Beauty – An Aesthetic Experience
Beauty is widely defined as the subjective aspect of all physical objects, which makes these objects enjoyable to see. These objects come in different shapes, colors and sizes. Beauty, along with beauty, is the primary topic of aesthetics, another of the several branches of applied science. It was Darwin’s theory on natural selection that first put forward the notion that beauty is a subjective quality of a living being independent of his or her physical features.
According to Darwin’s theory, natural selection is a progressive increase of animal and plant variety, with the aim of increasing fitness in the struggle for existence. Natural selection, with its emphasis on survival of the fittest and the ability to propagate, is also responsible for changes in the appearance of plants and animals over time, especially after a long period of dormancy. Aesthetic experiences are independent of physiological changes and cannot be influenced by natural selection, so they are often called ‘aesthetic experience’ rather than ‘natural aesthetic sense.’ The word ‘aesthetic experience’ was first used by Sartre in his Refutations (1947) and thereafter was used by Jung in his lectures on aesthetic psychology.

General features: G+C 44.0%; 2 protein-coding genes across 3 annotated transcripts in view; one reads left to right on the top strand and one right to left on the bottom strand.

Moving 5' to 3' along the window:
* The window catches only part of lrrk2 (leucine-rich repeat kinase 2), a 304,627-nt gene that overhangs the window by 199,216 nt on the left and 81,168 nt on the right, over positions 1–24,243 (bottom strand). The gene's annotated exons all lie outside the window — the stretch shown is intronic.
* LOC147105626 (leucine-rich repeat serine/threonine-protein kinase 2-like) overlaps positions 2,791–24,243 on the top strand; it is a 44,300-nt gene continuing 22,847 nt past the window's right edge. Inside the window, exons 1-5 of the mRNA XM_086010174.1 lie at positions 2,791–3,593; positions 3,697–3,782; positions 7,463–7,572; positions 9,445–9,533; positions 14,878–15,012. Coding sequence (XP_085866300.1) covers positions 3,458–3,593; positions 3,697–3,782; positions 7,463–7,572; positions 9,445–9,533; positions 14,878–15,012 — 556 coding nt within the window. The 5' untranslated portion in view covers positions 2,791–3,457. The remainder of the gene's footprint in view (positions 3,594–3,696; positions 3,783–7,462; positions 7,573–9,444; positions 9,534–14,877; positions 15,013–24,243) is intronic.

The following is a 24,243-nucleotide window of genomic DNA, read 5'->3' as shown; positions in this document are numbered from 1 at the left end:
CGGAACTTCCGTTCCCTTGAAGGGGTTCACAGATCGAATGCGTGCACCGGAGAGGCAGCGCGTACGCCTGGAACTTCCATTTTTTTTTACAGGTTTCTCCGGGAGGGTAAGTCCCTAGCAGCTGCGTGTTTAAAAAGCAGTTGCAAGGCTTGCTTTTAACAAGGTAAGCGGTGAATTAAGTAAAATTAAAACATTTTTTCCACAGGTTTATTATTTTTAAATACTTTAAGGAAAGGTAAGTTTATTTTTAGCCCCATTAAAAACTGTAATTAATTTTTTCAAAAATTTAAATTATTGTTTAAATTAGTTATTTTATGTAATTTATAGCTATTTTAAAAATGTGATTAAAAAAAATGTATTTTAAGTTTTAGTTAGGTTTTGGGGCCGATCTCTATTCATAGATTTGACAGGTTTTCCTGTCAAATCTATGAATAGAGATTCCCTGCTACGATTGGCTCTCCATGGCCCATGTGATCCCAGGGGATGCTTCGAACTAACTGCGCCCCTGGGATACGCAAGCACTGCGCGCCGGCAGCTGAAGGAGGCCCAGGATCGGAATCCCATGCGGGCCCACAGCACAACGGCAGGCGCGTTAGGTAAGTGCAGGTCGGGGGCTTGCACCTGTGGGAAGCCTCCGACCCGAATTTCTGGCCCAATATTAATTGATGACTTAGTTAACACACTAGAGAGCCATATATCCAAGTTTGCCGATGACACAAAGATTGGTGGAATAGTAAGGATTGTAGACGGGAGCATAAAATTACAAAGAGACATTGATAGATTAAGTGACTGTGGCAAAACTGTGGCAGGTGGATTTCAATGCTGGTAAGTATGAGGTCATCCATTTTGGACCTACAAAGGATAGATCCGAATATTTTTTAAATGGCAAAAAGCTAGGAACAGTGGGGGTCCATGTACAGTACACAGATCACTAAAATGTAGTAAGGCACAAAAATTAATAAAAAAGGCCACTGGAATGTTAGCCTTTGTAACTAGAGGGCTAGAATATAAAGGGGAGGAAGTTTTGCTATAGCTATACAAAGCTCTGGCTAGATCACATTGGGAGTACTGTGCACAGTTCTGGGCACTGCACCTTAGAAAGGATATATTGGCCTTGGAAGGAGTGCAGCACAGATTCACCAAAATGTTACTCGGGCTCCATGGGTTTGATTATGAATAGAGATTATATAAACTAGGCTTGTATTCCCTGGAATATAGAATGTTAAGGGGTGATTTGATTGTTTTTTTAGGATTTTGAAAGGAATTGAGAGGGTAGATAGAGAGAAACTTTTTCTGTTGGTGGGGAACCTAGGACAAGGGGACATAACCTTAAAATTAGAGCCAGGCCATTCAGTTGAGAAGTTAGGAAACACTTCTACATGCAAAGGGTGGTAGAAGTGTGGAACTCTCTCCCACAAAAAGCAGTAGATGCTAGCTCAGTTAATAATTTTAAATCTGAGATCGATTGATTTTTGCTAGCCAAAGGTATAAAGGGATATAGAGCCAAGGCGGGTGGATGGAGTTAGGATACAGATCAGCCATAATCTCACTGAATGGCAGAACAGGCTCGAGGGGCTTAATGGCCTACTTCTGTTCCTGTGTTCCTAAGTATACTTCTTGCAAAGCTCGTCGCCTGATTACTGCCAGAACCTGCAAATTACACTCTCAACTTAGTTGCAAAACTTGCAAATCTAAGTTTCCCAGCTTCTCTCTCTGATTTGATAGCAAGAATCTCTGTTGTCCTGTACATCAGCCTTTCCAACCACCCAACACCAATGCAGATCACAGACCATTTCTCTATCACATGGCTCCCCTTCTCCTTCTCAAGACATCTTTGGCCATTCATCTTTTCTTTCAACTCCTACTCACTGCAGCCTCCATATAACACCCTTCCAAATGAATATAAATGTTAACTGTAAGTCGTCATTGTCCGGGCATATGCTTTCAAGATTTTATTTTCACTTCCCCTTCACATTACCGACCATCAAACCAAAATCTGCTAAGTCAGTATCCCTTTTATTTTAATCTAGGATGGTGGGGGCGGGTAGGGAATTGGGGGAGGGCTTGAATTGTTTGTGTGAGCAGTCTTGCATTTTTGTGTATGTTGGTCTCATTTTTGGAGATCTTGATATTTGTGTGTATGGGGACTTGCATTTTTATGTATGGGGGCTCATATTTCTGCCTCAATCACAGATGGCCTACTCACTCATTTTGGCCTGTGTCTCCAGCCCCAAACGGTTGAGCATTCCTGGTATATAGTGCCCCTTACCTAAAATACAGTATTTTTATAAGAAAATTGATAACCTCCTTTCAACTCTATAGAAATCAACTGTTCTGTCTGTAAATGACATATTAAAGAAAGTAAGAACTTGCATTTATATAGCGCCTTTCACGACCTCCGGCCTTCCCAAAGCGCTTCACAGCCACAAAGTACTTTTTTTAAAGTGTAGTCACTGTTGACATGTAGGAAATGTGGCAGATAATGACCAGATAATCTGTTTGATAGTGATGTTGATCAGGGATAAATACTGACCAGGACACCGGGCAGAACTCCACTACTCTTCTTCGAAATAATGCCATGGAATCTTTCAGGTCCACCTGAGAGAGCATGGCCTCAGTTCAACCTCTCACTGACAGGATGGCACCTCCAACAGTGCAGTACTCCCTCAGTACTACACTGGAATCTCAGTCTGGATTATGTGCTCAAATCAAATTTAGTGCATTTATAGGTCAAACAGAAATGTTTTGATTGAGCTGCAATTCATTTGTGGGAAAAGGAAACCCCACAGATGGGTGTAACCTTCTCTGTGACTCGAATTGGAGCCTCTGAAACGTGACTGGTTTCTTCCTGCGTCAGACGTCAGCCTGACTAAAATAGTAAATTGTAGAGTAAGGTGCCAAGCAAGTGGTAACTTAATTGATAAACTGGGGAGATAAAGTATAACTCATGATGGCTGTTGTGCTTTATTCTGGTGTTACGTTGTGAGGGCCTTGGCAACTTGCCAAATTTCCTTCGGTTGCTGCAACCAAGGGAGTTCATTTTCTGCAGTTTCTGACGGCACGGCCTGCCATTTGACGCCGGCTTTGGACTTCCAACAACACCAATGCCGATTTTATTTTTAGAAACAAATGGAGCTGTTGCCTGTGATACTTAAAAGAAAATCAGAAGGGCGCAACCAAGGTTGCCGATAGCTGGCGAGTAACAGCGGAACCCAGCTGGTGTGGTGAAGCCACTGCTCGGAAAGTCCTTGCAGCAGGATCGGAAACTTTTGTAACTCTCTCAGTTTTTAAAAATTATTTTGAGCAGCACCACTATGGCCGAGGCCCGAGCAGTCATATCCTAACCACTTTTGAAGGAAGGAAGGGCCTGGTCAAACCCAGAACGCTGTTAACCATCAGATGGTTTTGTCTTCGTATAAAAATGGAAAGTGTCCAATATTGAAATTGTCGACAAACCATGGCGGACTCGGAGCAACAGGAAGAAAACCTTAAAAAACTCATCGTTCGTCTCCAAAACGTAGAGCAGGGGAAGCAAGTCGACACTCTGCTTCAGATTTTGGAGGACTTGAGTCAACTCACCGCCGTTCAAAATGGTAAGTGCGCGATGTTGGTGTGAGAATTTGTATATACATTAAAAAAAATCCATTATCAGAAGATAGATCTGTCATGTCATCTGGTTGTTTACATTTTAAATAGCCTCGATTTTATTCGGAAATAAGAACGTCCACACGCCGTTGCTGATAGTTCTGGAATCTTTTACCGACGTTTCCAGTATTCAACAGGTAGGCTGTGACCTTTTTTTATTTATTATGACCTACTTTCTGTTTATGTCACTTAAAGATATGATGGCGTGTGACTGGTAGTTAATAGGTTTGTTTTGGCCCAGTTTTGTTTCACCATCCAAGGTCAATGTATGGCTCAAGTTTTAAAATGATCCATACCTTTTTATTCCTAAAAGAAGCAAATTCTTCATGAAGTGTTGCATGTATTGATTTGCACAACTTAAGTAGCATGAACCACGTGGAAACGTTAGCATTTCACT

Philosophy and aesthetics continue to have a difficult time agreeing on the nature and definition of beauty. Modern aesthetics is largely based on the idea that beauty is inherently subjective, and that it can be discovered through the process of elimination of all the objects that do not harmonize with our aesthetic sense. The reduction of ‘ugliness’ and ‘seriousness’ is central to modern aesthetics.